You have heard this phrase thousands of times: slowly and always. But you have certainly seen on social media some “before and after” photos of people who lost considerable pounds in just a few days – with links that offer the same method so that you can achieve the same. Tempting, isn’t it ?!
This person’s effort may have earned him a smaller size of jeans and many emojis applauding his success, but his method should not be a cause for celebration. While it is true that some more restricted diets can lead us to scale success, experts say that rapid weight loss is generally unsustainable and, in many cases, harmful. Research suggests that a safe rate of weight loss averages one to two pounds a week. And here’s why:
1. Restrictive diets to accelerate weight loss can make you more hungry (and irritated)
At first, restrictive rules can make your body and brain feel better than before – especially if your old diet lacked balance or healthy ingredients. “The so-called ‘normal’ diet usually consists of unhealthy and processed foods,” explains Sari Fine Shepphird, a psychologist in Los Angeles. “Feeling an initial wave of well-being is not entirely wrong, but radical diets cause an intense and temporary spike in initial serotonin.”
Extremely low calorie diets can cause side effects like nausea, constipation, insomnia and irritability. And don’t be surprised if you also experience a headache, low energy and a bad mood. These symptoms appear when you eat very little – a 2018 study, published in the journal Emotion, found that hunger can cause people to experience a negative antisocial emotional state.
2. Rapid weight loss strategies are not permanent in real life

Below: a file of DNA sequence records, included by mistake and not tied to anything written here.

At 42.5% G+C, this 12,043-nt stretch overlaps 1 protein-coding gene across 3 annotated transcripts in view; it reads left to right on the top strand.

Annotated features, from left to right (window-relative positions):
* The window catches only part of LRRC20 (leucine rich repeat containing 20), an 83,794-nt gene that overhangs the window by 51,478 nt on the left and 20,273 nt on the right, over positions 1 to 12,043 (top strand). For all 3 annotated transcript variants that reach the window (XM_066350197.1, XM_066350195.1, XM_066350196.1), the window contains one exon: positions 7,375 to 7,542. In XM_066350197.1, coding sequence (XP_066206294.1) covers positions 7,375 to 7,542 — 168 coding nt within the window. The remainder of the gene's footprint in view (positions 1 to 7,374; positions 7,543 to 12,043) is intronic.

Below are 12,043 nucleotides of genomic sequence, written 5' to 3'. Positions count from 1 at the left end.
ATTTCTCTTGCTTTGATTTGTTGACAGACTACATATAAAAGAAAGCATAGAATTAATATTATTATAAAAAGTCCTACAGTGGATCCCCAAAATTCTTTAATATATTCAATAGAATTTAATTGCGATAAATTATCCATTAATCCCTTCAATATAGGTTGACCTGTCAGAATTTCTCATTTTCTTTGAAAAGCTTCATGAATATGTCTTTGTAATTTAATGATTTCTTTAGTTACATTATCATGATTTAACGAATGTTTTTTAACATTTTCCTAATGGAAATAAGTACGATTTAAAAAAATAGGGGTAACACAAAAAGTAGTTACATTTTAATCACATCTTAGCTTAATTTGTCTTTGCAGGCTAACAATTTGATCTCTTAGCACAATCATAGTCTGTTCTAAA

Following a restrictive diet for a week, which includes eating with your partner, family, friends or coworkers, will make you say a lot of “no”, and you will probably end up stressing about what you will stop eating. This is not only complicated (and a little sad), but all this deprivation can eventually fuel desires. So when you go out of the intensive diet mode, you eat too much. Conclusion: In the long run, most people who try fast diets can lose some weight, but ultimately fail and usually struggle to keep it off or even end up gaining more weight.
3. Rapid weight loss diets can cut the nutrients you need
Diets that eliminate carbohydrates, for example, can cause you to lose the essential vitamins and minerals for your body. Deficiencies in some nutrients can affect your immune system, your energy, your mood and even your sleep patterns. And what’s the use of losing weight if you’re going to get physically and mentally worse?
4. Taking the wrong approach can create problems for your body
It is always a good idea to talk to your doctor before trying any new eating plans. It will likely alert you that there is a general lack of research around the safety of fad diets (which is why they do not recommend them).
The risks are real: in a 2018 study published in the International Journal of Obesity, researchers found that low-calorie diets can impair cardiac function in some people. In general, remember: a diet can reduce your weight, but the number on the scale does not tell the whole story of your health.
5. Suggested products can be unnecessarily expensive
Many supplements and foods that promise weight loss can be costly. But are they effective? In general, not – or not for a long time.
A proven method to lose weight healthily and slowly takes into account several components, including portion control, moderation and a focus on whole foods rather than processed ones. Since there is no tea, shake or pill that can replace these pillars, spending money on them for short-term results is a waste.
Start by making small changes to your eating habits, such as changing sodas or sugary drinks for water, sparkling water or unsweetened tea. For permanent weight loss, try a program that will help you establish healthy habits and allow you to go out to dinner and enjoy your favorite foods – even if it takes a little longer to reach your goal.